Should my pet be taking any supplements?
In all likelihood, that’s not necessary. “The average pet does not need any supplements when being fed a good-quality diet,” says Cailin Heinze, VMD, DACVN, adjunct associate professor at the Cummings School of Veterinary Medicine at Tufts University in North Grafton, Massachusetts. Pet food is formulated for different life stages and will provide cats or dogs with all of the specific nutrients they need at the time, like antioxidants for aging cats or extra protein for puppies. Plus, giving your pet a surplus of nutrients can be toxic. For example, dogs can overdose on vitamin D. If you are concerned that your pet’s diet is lacking something, talk to your vet, who can determine if your furry friend could use a boost.
I’ve been hearing lots about raw food for dogs—what is that all about?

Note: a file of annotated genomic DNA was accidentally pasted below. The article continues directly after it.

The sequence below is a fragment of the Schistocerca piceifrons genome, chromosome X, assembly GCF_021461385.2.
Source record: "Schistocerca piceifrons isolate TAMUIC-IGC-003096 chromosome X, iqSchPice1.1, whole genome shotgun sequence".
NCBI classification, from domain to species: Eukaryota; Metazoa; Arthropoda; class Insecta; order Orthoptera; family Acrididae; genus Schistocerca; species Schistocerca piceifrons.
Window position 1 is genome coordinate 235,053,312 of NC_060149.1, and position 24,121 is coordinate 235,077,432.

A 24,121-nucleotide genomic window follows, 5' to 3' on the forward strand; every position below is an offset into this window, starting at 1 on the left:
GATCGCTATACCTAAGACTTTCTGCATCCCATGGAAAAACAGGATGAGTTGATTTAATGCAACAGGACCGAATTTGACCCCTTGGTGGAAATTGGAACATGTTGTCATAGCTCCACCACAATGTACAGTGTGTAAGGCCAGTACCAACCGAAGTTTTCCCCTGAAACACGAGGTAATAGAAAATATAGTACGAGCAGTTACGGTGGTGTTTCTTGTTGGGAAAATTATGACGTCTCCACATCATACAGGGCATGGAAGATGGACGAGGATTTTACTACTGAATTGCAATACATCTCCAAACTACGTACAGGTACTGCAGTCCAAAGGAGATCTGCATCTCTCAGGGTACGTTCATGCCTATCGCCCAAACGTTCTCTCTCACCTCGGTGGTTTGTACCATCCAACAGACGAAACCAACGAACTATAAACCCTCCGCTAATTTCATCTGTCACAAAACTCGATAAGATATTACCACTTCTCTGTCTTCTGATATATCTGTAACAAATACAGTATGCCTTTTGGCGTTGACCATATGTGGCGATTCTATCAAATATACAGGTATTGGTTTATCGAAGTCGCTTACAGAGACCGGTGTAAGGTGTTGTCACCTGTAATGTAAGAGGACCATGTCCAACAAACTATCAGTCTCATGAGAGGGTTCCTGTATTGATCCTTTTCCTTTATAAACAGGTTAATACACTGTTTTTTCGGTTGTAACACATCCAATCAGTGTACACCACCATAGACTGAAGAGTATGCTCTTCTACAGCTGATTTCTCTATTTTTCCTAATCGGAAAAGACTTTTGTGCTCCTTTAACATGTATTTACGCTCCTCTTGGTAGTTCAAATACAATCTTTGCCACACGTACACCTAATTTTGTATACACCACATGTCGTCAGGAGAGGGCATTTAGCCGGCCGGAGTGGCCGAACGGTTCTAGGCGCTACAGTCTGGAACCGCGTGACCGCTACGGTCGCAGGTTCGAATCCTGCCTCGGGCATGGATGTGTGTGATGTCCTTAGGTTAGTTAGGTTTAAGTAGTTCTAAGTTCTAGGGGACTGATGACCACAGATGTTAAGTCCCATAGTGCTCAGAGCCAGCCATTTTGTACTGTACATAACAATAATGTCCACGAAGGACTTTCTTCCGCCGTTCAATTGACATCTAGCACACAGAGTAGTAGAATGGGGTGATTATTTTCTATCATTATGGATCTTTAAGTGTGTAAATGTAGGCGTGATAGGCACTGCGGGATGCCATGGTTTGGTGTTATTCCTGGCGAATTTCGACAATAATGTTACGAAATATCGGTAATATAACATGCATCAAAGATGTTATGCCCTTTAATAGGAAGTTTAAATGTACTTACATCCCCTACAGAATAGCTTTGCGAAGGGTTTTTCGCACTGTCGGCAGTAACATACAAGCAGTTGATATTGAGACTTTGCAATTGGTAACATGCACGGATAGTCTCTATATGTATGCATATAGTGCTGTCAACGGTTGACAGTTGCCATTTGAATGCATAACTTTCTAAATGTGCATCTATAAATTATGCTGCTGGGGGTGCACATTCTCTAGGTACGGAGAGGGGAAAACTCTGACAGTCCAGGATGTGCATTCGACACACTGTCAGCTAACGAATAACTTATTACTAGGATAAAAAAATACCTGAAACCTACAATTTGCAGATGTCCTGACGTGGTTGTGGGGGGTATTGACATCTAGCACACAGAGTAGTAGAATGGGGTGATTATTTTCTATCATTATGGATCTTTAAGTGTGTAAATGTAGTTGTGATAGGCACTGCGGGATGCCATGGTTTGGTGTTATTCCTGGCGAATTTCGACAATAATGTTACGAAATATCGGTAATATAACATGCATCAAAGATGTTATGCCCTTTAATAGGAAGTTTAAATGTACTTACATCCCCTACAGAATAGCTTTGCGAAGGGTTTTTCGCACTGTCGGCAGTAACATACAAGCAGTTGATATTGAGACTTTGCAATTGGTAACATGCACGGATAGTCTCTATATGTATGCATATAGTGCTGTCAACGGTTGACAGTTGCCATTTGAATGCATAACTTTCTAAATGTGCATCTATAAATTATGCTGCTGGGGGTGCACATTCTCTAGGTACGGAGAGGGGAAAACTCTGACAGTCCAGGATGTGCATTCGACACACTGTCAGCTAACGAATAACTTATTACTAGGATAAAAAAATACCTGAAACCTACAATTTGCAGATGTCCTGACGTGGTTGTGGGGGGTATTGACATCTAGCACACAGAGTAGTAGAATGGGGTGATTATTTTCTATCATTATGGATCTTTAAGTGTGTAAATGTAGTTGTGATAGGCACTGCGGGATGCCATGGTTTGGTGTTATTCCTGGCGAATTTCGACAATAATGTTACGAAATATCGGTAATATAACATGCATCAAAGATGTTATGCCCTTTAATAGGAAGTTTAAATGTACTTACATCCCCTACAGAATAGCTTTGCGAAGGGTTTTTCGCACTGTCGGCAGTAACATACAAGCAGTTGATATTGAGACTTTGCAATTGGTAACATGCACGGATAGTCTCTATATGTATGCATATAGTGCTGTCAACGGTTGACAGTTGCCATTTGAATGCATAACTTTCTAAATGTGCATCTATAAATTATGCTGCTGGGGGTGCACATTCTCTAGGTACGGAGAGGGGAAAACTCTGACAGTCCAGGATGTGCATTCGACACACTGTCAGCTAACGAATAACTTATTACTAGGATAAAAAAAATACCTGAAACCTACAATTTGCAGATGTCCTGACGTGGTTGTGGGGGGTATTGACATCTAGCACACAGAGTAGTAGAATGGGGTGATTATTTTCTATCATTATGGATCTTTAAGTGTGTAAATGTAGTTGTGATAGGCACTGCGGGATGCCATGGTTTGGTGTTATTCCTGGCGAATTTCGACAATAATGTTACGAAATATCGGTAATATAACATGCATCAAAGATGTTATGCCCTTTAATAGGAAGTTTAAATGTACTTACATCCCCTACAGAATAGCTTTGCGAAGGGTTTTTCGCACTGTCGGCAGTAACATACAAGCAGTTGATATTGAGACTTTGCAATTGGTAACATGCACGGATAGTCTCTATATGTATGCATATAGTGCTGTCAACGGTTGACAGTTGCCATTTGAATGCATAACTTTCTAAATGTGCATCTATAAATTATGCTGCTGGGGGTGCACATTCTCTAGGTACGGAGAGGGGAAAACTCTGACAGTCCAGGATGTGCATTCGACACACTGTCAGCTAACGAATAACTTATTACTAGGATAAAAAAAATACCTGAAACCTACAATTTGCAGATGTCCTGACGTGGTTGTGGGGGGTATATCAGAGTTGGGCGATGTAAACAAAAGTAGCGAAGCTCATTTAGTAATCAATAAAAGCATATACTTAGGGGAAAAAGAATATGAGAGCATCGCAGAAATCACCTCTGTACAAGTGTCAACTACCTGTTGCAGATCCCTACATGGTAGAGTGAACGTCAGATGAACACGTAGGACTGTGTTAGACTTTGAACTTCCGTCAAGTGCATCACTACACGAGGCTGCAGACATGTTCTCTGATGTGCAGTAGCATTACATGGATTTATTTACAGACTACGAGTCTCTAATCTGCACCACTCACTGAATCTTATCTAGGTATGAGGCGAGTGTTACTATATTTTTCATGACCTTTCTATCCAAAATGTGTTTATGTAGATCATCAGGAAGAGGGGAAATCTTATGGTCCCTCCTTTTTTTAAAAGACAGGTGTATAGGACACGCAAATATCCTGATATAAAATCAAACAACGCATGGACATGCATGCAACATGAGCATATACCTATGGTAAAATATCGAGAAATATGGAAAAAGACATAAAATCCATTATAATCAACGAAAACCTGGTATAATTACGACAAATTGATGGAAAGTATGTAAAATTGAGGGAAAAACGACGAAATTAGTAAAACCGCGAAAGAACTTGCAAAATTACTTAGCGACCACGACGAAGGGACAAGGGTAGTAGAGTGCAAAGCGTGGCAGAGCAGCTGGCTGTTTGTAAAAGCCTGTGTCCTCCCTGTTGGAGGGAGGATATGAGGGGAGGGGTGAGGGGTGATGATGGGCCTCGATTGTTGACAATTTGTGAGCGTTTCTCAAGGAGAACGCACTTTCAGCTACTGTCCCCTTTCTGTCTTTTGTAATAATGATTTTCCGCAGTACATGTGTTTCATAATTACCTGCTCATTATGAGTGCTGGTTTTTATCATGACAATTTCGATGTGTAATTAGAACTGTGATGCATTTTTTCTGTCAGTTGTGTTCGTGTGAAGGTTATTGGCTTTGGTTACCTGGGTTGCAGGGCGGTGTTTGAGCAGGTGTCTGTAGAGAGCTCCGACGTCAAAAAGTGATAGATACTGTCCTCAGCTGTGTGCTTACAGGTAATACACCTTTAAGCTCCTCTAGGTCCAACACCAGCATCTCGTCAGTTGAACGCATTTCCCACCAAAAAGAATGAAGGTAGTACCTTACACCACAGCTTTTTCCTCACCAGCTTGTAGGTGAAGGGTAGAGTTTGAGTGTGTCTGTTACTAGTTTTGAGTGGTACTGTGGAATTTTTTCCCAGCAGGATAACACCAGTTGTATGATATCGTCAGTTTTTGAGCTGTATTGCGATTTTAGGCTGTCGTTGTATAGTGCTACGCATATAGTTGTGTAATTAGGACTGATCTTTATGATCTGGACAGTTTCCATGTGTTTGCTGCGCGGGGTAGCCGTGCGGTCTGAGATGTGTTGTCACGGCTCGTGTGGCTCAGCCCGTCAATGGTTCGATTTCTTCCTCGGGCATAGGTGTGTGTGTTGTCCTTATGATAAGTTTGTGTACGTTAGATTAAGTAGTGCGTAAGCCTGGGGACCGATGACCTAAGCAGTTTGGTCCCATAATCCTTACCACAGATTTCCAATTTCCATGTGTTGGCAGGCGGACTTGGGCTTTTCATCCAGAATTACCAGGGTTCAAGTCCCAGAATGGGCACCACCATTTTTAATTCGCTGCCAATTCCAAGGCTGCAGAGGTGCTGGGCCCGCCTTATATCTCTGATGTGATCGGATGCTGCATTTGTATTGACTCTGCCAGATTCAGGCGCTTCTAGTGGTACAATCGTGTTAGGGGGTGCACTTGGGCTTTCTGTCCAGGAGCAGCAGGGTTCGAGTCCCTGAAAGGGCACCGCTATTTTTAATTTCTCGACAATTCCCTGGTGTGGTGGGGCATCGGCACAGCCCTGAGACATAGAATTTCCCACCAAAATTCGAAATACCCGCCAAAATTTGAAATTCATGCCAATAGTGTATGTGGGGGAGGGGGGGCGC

You’re right, there has been some buzz about raw-food diets. They consist of uncooked meat, raw eggs, dog-safe fruits and veggies, and some dairy. Advocates for this diet say that benefits include shinier coats, healthier skin, and increased energy. Sounds pretty good, right? Well, there’s a catch. Raw meats have very high bacterial-contamination rates and can sometimes carry dangerous bacterial diseases, like salmonella or listeria. Because of this, the American Veterinary Medical Association has taken a formal position against the raw-food diet. “It not only puts your pet at risk but it’s also a human health risk. Your pet eats the raw chicken and then is sleeping in your bed, drooling on your pillow; you may as well have rubbed that raw chicken on your pillow and climbed in,” says Heinze. And here’s another thing to keep in mind: According to experts, the benefits of the raw-food diet come from the high fat and protein content rather than the raw factor. So lightly cooking the meat to a safe internal temperature would still allow your dog to reap any perks—without the risk of ingesting harmful bacteria.